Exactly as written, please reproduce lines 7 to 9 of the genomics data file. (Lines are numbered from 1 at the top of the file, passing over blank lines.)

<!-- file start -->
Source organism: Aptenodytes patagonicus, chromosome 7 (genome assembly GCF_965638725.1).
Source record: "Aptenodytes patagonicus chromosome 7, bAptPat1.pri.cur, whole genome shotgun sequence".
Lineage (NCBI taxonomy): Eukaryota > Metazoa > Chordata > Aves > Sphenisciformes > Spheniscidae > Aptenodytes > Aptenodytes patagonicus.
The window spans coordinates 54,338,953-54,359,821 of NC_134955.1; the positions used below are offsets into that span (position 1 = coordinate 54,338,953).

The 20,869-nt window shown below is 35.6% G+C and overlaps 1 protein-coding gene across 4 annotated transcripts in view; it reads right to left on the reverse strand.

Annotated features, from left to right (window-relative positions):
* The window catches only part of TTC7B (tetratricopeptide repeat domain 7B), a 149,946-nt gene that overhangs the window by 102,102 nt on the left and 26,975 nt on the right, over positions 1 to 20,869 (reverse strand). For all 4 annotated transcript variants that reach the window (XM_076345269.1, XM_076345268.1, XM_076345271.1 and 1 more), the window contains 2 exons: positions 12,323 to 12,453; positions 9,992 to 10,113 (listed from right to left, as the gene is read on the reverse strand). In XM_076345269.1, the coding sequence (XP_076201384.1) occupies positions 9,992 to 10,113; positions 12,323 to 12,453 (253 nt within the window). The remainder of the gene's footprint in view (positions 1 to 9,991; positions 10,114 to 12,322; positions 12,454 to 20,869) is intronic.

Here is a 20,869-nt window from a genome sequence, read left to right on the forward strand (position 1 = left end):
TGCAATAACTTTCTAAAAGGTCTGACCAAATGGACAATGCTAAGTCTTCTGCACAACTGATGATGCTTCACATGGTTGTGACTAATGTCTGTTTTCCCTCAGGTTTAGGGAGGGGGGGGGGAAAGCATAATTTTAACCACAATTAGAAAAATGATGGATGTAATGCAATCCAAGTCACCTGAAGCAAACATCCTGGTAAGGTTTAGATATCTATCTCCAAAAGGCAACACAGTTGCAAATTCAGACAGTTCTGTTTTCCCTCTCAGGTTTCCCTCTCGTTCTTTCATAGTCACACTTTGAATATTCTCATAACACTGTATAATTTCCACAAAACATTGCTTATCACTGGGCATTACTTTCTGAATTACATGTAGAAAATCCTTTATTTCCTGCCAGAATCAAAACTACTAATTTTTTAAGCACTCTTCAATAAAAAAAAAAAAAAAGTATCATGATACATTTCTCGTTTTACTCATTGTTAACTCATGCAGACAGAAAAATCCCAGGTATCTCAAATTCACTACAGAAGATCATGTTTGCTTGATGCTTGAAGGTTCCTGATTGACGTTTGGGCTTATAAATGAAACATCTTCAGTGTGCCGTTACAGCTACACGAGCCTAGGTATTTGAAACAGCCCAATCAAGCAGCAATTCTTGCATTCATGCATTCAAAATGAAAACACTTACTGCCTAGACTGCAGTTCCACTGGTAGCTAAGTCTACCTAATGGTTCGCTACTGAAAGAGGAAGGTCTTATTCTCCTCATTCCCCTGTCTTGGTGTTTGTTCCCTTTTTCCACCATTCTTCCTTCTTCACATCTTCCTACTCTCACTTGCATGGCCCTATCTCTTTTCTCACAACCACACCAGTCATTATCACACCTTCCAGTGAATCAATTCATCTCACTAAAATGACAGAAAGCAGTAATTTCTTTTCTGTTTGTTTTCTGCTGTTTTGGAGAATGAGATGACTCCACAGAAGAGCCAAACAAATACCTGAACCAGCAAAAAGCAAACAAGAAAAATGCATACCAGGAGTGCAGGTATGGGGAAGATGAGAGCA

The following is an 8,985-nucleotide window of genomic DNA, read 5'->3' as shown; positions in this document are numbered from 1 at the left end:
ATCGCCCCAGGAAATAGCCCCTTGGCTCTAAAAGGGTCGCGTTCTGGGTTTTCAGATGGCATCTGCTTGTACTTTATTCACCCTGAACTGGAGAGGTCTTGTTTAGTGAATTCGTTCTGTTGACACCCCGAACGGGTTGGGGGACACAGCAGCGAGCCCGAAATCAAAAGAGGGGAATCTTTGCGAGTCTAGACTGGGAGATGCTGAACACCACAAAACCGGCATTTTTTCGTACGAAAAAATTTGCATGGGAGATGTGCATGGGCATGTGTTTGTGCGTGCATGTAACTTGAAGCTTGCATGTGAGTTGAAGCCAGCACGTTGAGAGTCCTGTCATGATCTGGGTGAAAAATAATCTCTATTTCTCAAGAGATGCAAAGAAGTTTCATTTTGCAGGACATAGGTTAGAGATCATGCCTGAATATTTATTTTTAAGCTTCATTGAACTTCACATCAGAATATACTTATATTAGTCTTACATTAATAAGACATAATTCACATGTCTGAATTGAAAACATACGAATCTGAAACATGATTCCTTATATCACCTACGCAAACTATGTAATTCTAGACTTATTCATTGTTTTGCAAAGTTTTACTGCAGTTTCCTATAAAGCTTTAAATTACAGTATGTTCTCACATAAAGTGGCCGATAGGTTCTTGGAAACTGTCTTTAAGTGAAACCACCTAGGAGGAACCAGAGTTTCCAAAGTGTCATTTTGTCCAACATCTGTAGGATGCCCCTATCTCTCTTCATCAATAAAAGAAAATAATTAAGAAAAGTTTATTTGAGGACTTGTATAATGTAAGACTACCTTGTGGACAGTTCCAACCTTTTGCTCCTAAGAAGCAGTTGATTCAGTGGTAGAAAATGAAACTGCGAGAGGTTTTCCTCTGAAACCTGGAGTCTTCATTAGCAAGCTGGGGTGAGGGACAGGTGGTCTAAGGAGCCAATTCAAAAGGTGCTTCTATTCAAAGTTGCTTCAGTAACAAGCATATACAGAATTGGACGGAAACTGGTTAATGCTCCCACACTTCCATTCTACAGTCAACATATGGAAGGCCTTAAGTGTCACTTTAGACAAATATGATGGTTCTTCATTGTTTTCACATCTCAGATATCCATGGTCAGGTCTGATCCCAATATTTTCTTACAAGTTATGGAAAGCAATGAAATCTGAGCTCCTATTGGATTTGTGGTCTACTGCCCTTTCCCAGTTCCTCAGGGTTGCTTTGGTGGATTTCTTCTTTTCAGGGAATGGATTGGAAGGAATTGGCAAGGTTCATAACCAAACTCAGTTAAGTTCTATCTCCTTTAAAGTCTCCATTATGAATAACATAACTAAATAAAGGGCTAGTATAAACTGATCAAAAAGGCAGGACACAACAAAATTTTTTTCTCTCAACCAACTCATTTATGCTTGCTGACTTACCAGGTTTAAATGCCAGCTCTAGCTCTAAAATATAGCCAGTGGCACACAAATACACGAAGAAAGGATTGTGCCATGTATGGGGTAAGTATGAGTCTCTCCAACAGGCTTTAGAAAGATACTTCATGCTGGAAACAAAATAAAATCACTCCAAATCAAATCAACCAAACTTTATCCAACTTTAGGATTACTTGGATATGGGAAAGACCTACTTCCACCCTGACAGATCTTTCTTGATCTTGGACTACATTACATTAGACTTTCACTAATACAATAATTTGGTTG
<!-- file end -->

* The window catches only part of TTC7B (tetratricopeptide repeat domain 7B), a 149,946-nt gene that overhangs the window by 102,102 nt on the left and 26,975 nt on the right, over positions 1 to 20,869 (reverse strand). For all 4 annotated transcript variants that reach the window (XM_076345269.1, XM_076345268.1, XM_076345271.1 and 1 more), the window contains 2 exons: positions 12,323 to 12,453; positions 9,992 to 10,113 (listed from right to left, as the gene is read on the reverse strand). In XM_076345269.1, the coding sequence (XP_076201384.1) occupies positions 9,992 to 10,113; positions 12,323 to 12,453 (253 nt within the window). The remainder of the gene's footprint in view (positions 1 to 9,991; positions 10,114 to 12,322; positions 12,454 to 20,869) is intronic.

Here is a 20,869-nt window from a genome sequence, read left to right on the forward strand (position 1 = left end):
TGCAATAACTTTCTAAAAGGTCTGACCAAATGGACAATGCTAAGTCTTCTGCACAACTGATGATGCTTCACATGGTTGTGACTAATGTCTGTTTTCCCTCAGGTTTAGGGAGGGGGGGGGGAAAGCATAATTTTAACCACAATTAGAAAAATGATGGATGTAATGCAATCCAAGTCACCTGAAGCAAACATCCTGGTAAGGTTTAGATATCTATCTCCAAAAGGCAACACAGTTGCAAATTCAGACAGTTCTGTTTTCCCTCTCAGGTTTCCCTCTCGTTCTTTCATAGTCACACTTTGAATATTCTCATAACACTGTATAATTTCCACAAAACATTGCTTATCACTGGGCATTACTTTCTGAATTACATGTAGAAAATCCTTTATTTCCTGCCAGAATCAAAACTACTAATTTTTTAAGCACTCTTCAATAAAAAAAAAAAAAAAGTATCATGATACATTTCTCGTTTTACTCATTGTTAACTCATGCAGACAGAAAAATCCCAGGTATCTCAAATTCACTACAGAAGATCATGTTTGCTTGATGCTTGAAGGTTCCTGATTGACGTTTGGGCTTATAAATGAAACATCTTCAGTGTGCCGTTACAGCTACACGAGCCTAGGTATTTGAAACAGCCCAATCAAGCAGCAATTCTTGCATTCATGCATTCAAAATGAAAACACTTACTGCCTAGACTGCAGTTCCACTGGTAGCTAAGTCTACCTAATGGTTCGCTACTGAAAGAGGAAGGTCTTATTCTCCTCATTCCCCTGTCTTGGTGTTTGTTCCCTTTTTCCACCATTCTTCCTTCTTCACATCTTCCTACTCTCACTTGCATGGCCCTATCTCTTTTCTCACAACCACACCAGTCATTATCACACCTTCCAGTGAATCAATTCATCTCACTAAAATGACAGAAAGCAGTAATTTCTTTTCTGTTTGTTTTCTGCTGTTTTGGAGAATGAGATGACTCCACAGAAGAGCCAAACAAATACCTGAACCAGCAAAAAGCAAACAAGAAAAATGCATACCAGGAGTGCAGGTATGGGGAAGATGAGAGCA